49. The learned CIT(A) referred to the provisions of Companies Act and has contended that the transactions were not genuine in shares because the transfer deeds were not executed in respect of the shares sold by the assessee-company. In this connection, we would like to refer to some of the provisions of Sale of Goods Act. Section 2(4) of the Sale of Goods Act, 1930, pertaining to definitions reads as follows : "Document of title of goods includes a bill of lading, dock-warrant, warehouse keeper's certificate, wharfingers' certificate, railway receipt, warrant or order for the delivery of goods and any other document used in the ordinary course of business as proof of the possession or control of goods, or authorising or purporting to authorise, either by endorsement or by delivery the possessor of the document to transfer or receive goods thereby represented." Further Section 2(7) of Sale of Goods Act defines goods meaning every kind of moveable property other than actionable claim and money and including stocks and shares, etc. Thus, a transaction for transfer of shares would be covered under the said Sale of Goods Act, 1930. Madras High Court held that "If shares could be transferred by issuing document whereby the seller purports to assert his title to the goods and authorises the buyer to receive such goods represented thereby, may be from third party, yet it would operate as a valid delivery of such goods notwithstanding the non-co-operation of the person in physical possession of the goods by refusing to attorn or acknowledge to the buyer that he holds goods on his behalf. (1979; 49 Comp Cas 662 (671) (DB) (Mad)".

In the present case, the assessee-company authorised M/s Arvi Associates to receive the shares from Mafatlal Industries who pledged it with banks and financial institutions by an agreement, therefore, it is a valid delivery of the shares as has been laid down in the above case. Therefore, execution of transfer deed in respect of the shares sold by the assessee-company was not necessary. The learned Departmental Representative referred to Section 4 of Sale of Goods Act, 1930, and contended that the contract of sale used in that section is important and according to it the property must pass from seller to the buyer as per agreement of sale. In this connection, we would like to refer to the decisions of Delhi High Court wherein it has been laid down that sale can be complete without effecting immediate delivery or even without immediate payment AIR 1967 Del 88(91). In the present case, the assessee-company made an agreement of sale of shares with M/s Arvi Associates, whereby the assessee-company transferred the shares to M/s Arvi Associates though the immediate delivery of the shares was not given because the shares were pledged with banks and financial institutions. In view of the decision of the Delhi High Court (supra), it does not make the transaction non-genuine. Thus, the provisions of Section 4 of Sale of Goods Act, 1930, are moreover in favour of the assessee. The learned Departmental Representative also made reference to Section 5 of Sale of Goods Act, 1930 and contended that the sale becomes final only when there is a transfer of property. Section 5(2) of the aforesaid Sale of Goods Act reads as under : "Subject to the provisions of any law for the time being in force a contract of sale may be made in writing or by word of mouth, or partly in writing and partly by word of mouth or may be implied from the conduct of the parties." Thus, in view of the above provisions of Sale of Goods Act, even an oral contract would also suffice for the purpose of sale of shares. In the present case, the transactions have been confirmed by the transferee and necessary accounting entries had duly been given effect to in the books of both the assessee-company as well as the transferee.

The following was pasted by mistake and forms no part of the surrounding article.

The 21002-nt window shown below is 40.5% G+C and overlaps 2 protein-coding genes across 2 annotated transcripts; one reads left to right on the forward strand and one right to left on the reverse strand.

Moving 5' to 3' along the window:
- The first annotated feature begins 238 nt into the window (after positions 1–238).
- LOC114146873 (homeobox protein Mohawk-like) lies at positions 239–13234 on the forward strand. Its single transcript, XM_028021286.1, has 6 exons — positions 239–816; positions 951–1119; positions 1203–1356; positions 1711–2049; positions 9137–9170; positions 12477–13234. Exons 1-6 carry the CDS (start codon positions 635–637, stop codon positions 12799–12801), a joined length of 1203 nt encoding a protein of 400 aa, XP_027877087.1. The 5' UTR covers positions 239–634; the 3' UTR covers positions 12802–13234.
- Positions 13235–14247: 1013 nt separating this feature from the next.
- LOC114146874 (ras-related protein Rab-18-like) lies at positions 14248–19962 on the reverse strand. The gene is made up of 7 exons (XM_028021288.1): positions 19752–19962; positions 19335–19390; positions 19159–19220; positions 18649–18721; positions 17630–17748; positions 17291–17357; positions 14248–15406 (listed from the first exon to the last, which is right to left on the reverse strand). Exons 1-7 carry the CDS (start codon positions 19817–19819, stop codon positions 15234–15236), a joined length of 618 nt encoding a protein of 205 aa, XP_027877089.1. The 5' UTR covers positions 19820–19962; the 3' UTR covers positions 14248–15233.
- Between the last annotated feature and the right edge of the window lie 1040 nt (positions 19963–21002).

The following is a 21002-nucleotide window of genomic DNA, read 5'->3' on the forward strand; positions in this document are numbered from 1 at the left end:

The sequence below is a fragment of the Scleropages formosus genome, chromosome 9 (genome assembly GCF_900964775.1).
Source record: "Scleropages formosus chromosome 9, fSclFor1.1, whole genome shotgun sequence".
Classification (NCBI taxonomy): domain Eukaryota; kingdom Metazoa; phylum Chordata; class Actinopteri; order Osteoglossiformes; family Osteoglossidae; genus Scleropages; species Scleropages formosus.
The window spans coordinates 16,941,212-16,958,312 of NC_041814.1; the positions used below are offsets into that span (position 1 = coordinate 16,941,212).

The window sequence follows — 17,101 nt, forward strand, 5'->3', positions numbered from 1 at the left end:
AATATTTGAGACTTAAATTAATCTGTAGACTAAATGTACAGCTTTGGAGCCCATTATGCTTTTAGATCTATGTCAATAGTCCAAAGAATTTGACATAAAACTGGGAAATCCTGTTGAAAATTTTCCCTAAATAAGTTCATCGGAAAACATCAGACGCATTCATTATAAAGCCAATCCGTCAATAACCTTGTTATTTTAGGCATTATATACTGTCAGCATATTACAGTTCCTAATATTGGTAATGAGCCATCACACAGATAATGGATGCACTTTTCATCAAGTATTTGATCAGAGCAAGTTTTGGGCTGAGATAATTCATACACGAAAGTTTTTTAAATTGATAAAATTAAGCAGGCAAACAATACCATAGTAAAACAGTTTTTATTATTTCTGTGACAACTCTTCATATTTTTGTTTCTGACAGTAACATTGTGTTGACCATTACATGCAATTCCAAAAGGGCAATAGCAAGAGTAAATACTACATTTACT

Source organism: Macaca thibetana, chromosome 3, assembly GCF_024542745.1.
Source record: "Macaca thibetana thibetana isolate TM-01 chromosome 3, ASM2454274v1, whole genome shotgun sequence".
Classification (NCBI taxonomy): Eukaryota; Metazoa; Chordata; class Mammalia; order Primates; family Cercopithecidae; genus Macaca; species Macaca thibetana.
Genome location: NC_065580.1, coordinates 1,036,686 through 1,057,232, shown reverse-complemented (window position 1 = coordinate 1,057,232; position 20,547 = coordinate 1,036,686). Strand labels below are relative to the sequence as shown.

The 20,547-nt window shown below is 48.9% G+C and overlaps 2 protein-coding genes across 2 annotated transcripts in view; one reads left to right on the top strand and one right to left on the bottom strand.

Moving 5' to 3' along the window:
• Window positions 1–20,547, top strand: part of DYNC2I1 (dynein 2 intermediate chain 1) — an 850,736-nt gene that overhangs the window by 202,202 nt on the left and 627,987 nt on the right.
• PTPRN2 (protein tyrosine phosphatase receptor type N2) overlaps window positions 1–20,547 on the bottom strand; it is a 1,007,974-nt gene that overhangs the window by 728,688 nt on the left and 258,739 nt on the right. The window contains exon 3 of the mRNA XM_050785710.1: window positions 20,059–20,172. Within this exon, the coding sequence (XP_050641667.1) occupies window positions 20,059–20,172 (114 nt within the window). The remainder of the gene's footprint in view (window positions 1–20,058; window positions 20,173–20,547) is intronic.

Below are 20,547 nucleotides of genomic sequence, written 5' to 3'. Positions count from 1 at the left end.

Moreover, the transferee had become a beneficial owner of the shares and this fact had been reported to the Government and also to the stock exchanges. The evidence regarding this was also filed before the tax authorities (supra). In addition to the formalities of transfer of the shares, between the assessee-company and the purchaser and also the entries in their respective books of account, even the company concerned, i.e. NOCIL, and SEBI also took note of the beneficial ownership in the shares under consideration. Thus, the shares have been transferred to M/s Arvi Associates as per the provisions of law. The provision of Sale of Goods Act, 1930, relied upon by the learned Departmental Representative are moreover in favour of the assessee. The genuineness of this transaction, therefore, cannot be challenged.